Read the full story at Smart Cities Dive.
Federal agencies are helping local government leaders mitigate climate risk by “curating the data” and providing analytical tools and technical assistance, said Vicki Arroyo, associate administrator for policy at the U.S. Environmental Protection Agency, during a Brookings Institution webinar on the availability of climate data and how cities can best use it. Three tools Arroyo highlighted were:
- The U.S. Climate Resilience Toolkit, a website the EPA designed to help people understand their exposures to climate change impacts, assess vulnerability and risks, investigate options and prioritize, plan and take action.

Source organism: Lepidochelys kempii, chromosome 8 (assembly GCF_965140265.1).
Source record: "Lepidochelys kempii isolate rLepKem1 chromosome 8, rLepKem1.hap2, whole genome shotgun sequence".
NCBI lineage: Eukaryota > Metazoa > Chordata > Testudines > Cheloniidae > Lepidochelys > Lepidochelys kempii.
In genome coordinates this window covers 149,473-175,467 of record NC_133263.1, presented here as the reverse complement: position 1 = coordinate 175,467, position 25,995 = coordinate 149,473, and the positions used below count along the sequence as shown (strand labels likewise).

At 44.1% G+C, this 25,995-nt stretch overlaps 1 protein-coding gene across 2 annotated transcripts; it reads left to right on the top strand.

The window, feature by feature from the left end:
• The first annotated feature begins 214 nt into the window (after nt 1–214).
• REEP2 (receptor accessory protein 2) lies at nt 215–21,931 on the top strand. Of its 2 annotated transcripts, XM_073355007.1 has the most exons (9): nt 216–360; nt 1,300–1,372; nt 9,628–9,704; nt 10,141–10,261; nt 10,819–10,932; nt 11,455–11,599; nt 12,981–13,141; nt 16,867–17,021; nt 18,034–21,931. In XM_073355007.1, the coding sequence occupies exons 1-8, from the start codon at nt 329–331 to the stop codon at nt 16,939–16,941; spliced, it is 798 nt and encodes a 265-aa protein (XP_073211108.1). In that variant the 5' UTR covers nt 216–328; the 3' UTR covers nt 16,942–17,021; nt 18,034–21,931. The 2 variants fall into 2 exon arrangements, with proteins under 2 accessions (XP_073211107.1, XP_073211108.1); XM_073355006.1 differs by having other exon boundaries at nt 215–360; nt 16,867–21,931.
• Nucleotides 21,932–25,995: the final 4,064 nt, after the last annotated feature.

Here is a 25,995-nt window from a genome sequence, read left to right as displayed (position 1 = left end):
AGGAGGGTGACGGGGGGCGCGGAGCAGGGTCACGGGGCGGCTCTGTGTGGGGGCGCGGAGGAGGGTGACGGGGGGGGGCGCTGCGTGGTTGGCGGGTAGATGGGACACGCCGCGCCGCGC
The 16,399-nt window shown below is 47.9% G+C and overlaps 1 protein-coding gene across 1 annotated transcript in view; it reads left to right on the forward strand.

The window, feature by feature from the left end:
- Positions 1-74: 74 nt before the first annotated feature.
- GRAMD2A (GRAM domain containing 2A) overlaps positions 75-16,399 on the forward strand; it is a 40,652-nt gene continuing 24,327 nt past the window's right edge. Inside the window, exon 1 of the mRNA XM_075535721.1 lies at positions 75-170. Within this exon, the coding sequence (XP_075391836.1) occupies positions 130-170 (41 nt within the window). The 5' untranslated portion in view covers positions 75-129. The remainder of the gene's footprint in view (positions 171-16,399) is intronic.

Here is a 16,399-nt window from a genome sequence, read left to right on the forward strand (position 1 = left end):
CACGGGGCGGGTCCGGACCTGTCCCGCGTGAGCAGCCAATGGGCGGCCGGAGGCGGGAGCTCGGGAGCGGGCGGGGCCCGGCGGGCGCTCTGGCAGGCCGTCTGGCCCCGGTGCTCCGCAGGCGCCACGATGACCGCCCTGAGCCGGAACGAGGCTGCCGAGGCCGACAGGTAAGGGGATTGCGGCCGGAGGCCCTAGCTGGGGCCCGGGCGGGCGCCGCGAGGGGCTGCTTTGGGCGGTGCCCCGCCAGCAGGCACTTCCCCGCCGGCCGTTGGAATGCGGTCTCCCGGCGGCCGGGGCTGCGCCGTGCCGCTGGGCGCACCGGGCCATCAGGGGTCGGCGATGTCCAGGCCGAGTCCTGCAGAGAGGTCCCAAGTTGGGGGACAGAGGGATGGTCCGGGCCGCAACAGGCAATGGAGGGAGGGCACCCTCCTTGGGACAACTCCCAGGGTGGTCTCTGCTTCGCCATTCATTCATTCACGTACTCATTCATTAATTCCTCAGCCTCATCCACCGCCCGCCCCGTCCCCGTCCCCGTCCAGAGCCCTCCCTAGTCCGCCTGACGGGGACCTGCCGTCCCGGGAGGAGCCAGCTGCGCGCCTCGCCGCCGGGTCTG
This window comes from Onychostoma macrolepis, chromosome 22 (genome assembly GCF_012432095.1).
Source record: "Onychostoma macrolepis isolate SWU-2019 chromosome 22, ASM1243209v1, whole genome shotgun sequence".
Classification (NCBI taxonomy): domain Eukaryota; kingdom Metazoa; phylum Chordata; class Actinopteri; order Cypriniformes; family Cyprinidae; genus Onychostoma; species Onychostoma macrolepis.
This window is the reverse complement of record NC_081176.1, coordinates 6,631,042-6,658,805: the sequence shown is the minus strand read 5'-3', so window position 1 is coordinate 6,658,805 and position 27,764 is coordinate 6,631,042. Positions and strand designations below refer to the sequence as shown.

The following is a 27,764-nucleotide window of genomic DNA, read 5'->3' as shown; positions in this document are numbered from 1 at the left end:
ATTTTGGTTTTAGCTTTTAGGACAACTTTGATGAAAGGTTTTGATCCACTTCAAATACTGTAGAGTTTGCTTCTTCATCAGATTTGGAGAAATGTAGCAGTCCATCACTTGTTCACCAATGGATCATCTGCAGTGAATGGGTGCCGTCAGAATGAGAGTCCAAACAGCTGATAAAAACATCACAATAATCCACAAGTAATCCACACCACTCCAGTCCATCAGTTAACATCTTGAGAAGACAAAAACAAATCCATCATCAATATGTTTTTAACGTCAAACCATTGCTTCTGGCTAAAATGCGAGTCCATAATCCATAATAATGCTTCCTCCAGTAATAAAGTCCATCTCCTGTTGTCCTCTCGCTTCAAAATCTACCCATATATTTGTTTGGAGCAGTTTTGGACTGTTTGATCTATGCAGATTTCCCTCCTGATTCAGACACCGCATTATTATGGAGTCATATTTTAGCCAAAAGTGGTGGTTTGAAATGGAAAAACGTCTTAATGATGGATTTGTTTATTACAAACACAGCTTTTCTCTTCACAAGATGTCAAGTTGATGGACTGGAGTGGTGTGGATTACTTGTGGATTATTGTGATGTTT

- The Office of Water’s Climate Resilience Evaluation and Awareness Tool, which helps water sector utilities assess climate-related risks to utility assets and operations, develop scenarios based on the threats, outline potential consequences, catalog critical assets and plan adaptations. Updates are added to these tools, Arroyo said, to address the latest climate concerns.
- EJScreen, an environmental justice mapping and screening tool that “allows us internally to think about where we are going in targeting our outreach to communities that are overburdened by pollution and are underserved,” she said.
Many states and local governments now rely on EJScreen to anticipate climate impacts such as wildfire risk, drought, coastal floods and 100-year floods “because they don’t have the resources to do their own EJScreens,” Arroyo added.